Painting With Oil? – Here Is What You Need To Know!…

by Anna Meenaghan

Oil painting itself dates back to early times in Europe. It was discovered inside caves where men mixed together soot, soil and animal fats to produce the earliest oil paints. These were therefore used to create their imagery on the actual cave walls.

Later it was discovered that, if oils were taken from nuts and linseed and were mixed with pigment, it would make bright oily colours. The beauty of oils is the fact that, if you do make errors on your canvas, you can get the colour off if you dip a piece of rag in turpentine and just wipe it off.

So, what do you really need? First of all, I would advise you to wear a big apron, or some kind of overall, before you start to paint. A palette knife along with a palette. The knife you will find very handy to move oil on to your canvas, but you can also move the paint around with this.

Now, if you can manage to pay for an easel this will be an advantage and there are a number of types to select from. Old jam jars can be used for washing out your brushes or solvents. Old pieces of rag, or dippers as well, are somewhat a good idea as they can be clipped on to the edge of your palette to contain solvent as well as painting mediums.

Solvents, such as distilled turpentine and white spirit, for thinning oil colours and also for cleaning your equipment and brushes, can be used to great effect. Charcoal too is handy for outlining the subject that you wish to paint. As for your basic palette, colours I have listed here are a general sort of palette which, of course, you can always add to.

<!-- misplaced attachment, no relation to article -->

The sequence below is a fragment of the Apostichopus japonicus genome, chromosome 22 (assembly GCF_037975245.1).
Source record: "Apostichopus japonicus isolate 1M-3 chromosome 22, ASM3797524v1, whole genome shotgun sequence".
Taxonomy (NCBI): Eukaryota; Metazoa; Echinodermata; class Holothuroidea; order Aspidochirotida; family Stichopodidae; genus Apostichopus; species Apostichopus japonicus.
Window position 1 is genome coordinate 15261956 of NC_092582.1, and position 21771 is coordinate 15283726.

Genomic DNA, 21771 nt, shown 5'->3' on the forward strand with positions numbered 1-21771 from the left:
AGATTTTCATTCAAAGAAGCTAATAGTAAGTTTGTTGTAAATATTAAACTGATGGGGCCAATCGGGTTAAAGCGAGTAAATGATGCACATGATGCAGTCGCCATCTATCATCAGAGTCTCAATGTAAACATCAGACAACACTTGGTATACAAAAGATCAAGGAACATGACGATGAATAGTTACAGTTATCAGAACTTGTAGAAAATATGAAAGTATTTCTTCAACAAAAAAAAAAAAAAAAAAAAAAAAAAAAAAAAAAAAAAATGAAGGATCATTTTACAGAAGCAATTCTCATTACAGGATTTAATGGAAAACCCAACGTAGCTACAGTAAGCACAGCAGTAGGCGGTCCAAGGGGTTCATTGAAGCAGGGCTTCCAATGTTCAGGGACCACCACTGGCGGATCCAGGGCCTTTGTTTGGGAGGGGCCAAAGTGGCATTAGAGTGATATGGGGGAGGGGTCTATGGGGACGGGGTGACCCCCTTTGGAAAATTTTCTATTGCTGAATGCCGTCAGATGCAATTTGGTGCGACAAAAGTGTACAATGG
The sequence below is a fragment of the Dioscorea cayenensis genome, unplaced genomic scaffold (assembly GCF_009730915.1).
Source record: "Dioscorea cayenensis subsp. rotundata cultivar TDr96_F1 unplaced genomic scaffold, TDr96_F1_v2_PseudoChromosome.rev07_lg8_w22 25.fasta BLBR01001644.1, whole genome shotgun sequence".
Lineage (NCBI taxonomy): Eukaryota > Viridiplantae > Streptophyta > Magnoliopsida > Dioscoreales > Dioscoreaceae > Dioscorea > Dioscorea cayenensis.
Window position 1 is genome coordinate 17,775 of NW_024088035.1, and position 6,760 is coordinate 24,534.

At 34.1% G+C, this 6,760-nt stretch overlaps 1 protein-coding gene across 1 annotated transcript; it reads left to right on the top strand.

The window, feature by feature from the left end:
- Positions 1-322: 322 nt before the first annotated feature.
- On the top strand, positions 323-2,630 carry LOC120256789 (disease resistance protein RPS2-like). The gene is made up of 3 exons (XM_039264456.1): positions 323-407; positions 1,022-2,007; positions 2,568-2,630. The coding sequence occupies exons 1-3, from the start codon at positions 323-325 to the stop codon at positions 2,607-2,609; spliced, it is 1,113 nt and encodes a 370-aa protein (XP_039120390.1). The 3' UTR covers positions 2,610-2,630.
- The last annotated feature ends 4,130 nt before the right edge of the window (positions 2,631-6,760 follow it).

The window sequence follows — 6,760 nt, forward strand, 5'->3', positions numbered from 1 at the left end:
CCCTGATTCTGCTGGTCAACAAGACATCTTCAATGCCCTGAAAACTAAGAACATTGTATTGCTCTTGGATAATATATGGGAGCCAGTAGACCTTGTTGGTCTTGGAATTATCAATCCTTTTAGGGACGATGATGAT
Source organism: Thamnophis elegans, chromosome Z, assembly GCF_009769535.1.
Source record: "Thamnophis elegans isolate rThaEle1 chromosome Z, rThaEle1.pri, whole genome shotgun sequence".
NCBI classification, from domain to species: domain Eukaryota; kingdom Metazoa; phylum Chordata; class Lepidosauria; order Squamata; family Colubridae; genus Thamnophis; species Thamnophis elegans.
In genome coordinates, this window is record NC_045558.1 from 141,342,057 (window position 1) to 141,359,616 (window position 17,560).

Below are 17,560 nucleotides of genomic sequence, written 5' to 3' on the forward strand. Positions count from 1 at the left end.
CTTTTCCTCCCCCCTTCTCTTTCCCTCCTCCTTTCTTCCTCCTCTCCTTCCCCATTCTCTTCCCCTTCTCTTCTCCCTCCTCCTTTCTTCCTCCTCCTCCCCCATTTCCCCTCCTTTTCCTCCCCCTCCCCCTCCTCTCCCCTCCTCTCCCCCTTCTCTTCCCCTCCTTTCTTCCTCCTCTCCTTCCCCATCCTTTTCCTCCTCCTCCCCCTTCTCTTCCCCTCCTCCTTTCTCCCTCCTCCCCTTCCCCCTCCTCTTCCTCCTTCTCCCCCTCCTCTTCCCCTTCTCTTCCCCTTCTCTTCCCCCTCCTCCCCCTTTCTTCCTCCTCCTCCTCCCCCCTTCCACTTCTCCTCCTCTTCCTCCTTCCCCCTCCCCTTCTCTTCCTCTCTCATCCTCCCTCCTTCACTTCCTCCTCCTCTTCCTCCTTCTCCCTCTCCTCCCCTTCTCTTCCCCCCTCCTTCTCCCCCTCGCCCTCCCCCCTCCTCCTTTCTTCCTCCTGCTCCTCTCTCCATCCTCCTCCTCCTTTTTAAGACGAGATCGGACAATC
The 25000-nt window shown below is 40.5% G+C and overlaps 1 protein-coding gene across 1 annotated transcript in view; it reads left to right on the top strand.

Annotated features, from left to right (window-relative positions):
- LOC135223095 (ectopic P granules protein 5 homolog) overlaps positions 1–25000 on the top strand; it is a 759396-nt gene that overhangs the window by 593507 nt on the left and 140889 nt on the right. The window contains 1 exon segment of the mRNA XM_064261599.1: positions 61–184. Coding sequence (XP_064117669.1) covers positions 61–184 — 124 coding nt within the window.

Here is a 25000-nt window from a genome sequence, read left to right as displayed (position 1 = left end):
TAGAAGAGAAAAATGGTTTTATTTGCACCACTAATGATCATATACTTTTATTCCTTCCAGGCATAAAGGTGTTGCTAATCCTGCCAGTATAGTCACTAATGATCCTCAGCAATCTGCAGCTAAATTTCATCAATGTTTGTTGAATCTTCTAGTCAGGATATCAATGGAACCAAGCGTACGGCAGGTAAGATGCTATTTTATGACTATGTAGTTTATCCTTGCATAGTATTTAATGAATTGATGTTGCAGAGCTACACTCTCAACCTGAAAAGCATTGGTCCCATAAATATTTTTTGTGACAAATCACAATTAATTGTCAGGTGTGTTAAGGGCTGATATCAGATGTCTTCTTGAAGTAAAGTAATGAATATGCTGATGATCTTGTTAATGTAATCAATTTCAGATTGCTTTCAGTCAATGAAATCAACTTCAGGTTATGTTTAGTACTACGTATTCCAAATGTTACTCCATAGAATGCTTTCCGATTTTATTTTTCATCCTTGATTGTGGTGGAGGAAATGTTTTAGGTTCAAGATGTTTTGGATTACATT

Cadium lemon, yellow and red, raw umber, titanium white, yellow ochre, burnt sienna, viridian hue, french ultramarine, pthalo blue, permanent alizarin crimson, and permanent rose.

Then, besides paper or a canvas, you can put oil paint on glass, hardboard, walls, wooden furniture and plaster if you prepare it first and use a primer.

Going to brushes, fine hog brushes are probably the best choice as they retain their shape and are pretty good for fine detailing in your work. As for brush types, a large or medium sized flat brush works well. A medium no. 6, or a large no. 10 or 12.

These are good when you want to paint on large areas of colour. If you then want to do thinner, narrow lines you can use the tip of your brush. Very good too for blending your colour around your canvas.

Now for scumbling or dabbing on small patches of colour. You may possibly use a medium sized round no. 6 brush, which would work well too for putting on broad areas of colour. For extremely fine details, and even highlighting, you could experiment with a no. 2 small sized round brush.

If you would like to sketch outside, canvas boards are good, quite strong, and, I would say, are more manageable as they take up less space. Stretched canvases are in all probability the most used, but you can even construct these yourself.

The other choice of surface left to you is oil colour paper which has a textured surface, but can be used for oils or acrylics.

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